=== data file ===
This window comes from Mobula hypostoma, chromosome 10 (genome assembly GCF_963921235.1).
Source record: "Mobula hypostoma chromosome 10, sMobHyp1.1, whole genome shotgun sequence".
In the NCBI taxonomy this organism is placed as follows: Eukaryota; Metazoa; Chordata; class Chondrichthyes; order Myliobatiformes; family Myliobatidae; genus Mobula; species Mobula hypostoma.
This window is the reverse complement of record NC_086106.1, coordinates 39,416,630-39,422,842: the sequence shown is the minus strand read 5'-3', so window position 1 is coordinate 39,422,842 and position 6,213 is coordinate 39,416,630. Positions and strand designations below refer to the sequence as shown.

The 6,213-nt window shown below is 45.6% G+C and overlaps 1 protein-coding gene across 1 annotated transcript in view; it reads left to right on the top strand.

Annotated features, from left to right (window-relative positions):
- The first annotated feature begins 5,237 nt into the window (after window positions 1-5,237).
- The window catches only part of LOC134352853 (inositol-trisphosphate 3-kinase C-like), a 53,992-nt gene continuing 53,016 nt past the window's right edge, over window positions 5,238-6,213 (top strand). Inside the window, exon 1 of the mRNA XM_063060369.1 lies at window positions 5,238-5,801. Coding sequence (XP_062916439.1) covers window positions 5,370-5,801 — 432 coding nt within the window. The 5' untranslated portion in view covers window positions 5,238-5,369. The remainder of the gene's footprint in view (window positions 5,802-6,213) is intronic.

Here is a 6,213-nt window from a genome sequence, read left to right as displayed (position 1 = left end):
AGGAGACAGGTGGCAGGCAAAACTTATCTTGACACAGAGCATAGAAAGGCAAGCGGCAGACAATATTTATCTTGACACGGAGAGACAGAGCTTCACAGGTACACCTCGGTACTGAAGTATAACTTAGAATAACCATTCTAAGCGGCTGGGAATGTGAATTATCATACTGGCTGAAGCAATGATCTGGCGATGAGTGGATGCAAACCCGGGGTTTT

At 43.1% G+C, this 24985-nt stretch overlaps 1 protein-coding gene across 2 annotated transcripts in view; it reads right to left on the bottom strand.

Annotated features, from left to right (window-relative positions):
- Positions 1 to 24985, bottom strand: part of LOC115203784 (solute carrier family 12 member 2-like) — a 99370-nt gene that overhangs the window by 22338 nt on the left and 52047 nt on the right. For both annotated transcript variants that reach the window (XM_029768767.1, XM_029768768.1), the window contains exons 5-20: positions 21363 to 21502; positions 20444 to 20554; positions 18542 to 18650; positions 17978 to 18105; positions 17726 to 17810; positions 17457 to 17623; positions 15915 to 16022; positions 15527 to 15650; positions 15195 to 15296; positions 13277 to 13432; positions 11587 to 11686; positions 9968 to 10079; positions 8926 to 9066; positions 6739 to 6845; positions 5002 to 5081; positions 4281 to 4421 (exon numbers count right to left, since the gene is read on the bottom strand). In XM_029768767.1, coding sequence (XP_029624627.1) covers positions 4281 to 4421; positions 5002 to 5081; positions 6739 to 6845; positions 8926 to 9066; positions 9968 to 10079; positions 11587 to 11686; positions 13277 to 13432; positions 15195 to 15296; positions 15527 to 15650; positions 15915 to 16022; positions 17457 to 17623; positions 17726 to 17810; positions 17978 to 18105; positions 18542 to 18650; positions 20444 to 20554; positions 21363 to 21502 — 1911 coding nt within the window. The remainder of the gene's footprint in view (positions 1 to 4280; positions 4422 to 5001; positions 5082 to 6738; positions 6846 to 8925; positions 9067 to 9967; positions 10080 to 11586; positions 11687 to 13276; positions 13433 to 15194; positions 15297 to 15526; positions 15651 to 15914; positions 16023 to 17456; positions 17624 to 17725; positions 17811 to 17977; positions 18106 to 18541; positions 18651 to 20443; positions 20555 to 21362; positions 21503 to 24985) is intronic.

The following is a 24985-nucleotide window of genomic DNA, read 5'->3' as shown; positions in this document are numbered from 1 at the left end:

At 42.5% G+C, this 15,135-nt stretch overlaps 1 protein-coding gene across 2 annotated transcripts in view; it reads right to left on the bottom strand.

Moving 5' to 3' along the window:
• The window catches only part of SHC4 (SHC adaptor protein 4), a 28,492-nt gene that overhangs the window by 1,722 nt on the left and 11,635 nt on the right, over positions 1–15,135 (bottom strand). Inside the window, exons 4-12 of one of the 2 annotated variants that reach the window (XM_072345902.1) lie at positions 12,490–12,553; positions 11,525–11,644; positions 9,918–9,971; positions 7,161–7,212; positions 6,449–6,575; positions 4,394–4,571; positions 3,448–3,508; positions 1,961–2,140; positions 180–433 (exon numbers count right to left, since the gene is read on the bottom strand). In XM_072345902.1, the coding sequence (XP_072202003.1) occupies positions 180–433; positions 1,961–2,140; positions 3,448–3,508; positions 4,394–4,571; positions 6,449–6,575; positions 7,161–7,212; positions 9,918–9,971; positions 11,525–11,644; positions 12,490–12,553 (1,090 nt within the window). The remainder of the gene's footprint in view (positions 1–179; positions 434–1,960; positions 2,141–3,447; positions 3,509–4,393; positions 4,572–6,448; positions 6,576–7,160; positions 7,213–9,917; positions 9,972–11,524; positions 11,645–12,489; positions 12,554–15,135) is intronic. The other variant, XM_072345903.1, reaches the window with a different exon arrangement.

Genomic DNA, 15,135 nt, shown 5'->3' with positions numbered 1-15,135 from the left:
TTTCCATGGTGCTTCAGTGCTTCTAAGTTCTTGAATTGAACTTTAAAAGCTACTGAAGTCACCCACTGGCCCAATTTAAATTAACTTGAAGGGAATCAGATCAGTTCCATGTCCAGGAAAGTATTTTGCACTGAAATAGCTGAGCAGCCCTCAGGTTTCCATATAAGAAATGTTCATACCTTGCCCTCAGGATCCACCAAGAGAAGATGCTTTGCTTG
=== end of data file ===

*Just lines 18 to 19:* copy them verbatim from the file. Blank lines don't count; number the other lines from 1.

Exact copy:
Genomic DNA, 15,135 nt, shown 5'->3' with positions numbered 1-15,135 from the left:
TTTCCATGGTGCTTCAGTGCTTCTAAGTTCTTGAATTGAACTTTAAAAGCTACTGAAGTCACCCACTGGCCCAATTTAAATTAACTTGAAGGGAATCAGATCAGTTCCATGTCCAGGAAAGTATTTTGCACTGAAATAGCTGAGCAGCCCTCAGGTTTCCATATAAGAAATGTTCATACCTTGCCCTCAGGATCCACCAAGAGAAGATGCTTTGCTTG